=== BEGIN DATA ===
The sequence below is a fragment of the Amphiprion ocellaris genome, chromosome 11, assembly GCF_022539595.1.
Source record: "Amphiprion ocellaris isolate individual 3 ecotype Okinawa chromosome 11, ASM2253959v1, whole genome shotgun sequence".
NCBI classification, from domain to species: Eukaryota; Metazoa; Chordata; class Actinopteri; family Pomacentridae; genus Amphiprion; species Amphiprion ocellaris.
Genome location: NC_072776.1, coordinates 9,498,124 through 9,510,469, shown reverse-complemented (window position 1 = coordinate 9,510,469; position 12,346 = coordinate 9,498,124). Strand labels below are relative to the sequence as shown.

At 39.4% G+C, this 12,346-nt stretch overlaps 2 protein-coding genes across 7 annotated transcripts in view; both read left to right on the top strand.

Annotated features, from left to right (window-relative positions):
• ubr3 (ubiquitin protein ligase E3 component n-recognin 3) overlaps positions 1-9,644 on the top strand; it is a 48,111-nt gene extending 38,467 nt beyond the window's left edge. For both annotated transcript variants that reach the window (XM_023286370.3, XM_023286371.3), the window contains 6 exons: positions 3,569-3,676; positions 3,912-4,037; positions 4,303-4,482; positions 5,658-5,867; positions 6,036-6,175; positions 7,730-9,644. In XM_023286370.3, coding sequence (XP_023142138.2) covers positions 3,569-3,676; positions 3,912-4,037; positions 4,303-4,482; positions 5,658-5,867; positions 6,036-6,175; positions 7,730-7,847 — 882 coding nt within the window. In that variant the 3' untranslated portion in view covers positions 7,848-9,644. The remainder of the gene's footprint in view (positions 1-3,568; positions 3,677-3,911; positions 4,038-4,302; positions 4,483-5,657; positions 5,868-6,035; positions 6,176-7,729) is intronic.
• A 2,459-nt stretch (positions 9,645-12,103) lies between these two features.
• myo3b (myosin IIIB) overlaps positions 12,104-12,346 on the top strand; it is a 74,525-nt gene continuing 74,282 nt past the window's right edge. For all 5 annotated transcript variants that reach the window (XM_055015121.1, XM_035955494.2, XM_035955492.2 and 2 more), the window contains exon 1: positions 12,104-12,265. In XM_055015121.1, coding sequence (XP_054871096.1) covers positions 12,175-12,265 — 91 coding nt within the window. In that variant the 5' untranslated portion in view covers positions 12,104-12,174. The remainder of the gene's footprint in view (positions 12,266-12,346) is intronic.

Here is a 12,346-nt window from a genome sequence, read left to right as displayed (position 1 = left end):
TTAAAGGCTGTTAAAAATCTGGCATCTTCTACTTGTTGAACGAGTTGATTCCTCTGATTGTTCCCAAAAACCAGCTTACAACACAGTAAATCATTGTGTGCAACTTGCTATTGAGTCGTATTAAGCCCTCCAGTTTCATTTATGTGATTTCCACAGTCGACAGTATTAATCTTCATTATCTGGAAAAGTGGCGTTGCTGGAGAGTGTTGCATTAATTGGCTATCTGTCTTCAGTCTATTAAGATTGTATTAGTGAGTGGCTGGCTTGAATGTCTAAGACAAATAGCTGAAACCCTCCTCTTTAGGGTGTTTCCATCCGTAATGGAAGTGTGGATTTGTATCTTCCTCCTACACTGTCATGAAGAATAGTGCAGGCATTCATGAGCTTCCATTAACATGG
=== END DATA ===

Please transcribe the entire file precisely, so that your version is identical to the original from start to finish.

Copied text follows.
The sequence below is a fragment of the Amphiprion ocellaris genome, chromosome 11, assembly GCF_022539595.1.
Source record: "Amphiprion ocellaris isolate individual 3 ecotype Okinawa chromosome 11, ASM2253959v1, whole genome shotgun sequence".
NCBI classification, from domain to species: Eukaryota; Metazoa; Chordata; class Actinopteri; family Pomacentridae; genus Amphiprion; species Amphiprion ocellaris.
Genome location: NC_072776.1, coordinates 9,498,124 through 9,510,469, shown reverse-complemented (window position 1 = coordinate 9,510,469; position 12,346 = coordinate 9,498,124). Strand labels below are relative to the sequence as shown.

At 39.4% G+C, this 12,346-nt stretch overlaps 2 protein-coding genes across 7 annotated transcripts in view; both read left to right on the top strand.

Annotated features, from left to right (window-relative positions):
• ubr3 (ubiquitin protein ligase E3 component n-recognin 3) overlaps positions 1-9,644 on the top strand; it is a 48,111-nt gene extending 38,467 nt beyond the window's left edge. For both annotated transcript variants that reach the window (XM_023286370.3, XM_023286371.3), the window contains 6 exons: positions 3,569-3,676; positions 3,912-4,037; positions 4,303-4,482; positions 5,658-5,867; positions 6,036-6,175; positions 7,730-9,644. In XM_023286370.3, coding sequence (XP_023142138.2) covers positions 3,569-3,676; positions 3,912-4,037; positions 4,303-4,482; positions 5,658-5,867; positions 6,036-6,175; positions 7,730-7,847 — 882 coding nt within the window. In that variant the 3' untranslated portion in view covers positions 7,848-9,644. The remainder of the gene's footprint in view (positions 1-3,568; positions 3,677-3,911; positions 4,038-4,302; positions 4,483-5,657; positions 5,868-6,035; positions 6,176-7,729) is intronic.
• A 2,459-nt stretch (positions 9,645-12,103) lies between these two features.
• myo3b (myosin IIIB) overlaps positions 12,104-12,346 on the top strand; it is a 74,525-nt gene continuing 74,282 nt past the window's right edge. For all 5 annotated transcript variants that reach the window (XM_055015121.1, XM_035955494.2, XM_035955492.2 and 2 more), the window contains exon 1: positions 12,104-12,265. In XM_055015121.1, coding sequence (XP_054871096.1) covers positions 12,175-12,265 — 91 coding nt within the window. In that variant the 5' untranslated portion in view covers positions 12,104-12,174. The remainder of the gene's footprint in view (positions 12,266-12,346) is intronic.

Here is a 12,346-nt window from a genome sequence, read left to right as displayed (position 1 = left end):
TTAAAGGCTGTTAAAAATCTGGCATCTTCTACTTGTTGAACGAGTTGATTCCTCTGATTGTTCCCAAAAACCAGCTTACAACACAGTAAATCATTGTGTGCAACTTGCTATTGAGTCGTATTAAGCCCTCCAGTTTCATTTATGTGATTTCCACAGTCGACAGTATTAATCTTCATTATCTGGAAAAGTGGCGTTGCTGGAGAGTGTTGCATTAATTGGCTATCTGTCTTCAGTCTATTAAGATTGTATTAGTGAGTGGCTGGCTTGAATGTCTAAGACAAATAGCTGAAACCCTCCTCTTTAGGGTGTTTCCATCCGTAATGGAAGTGTGGATTTGTATCTTCCTCCTACACTGTCATGAAGAATAGTGCAGGCATTCATGAGCTTCCATTAACATGG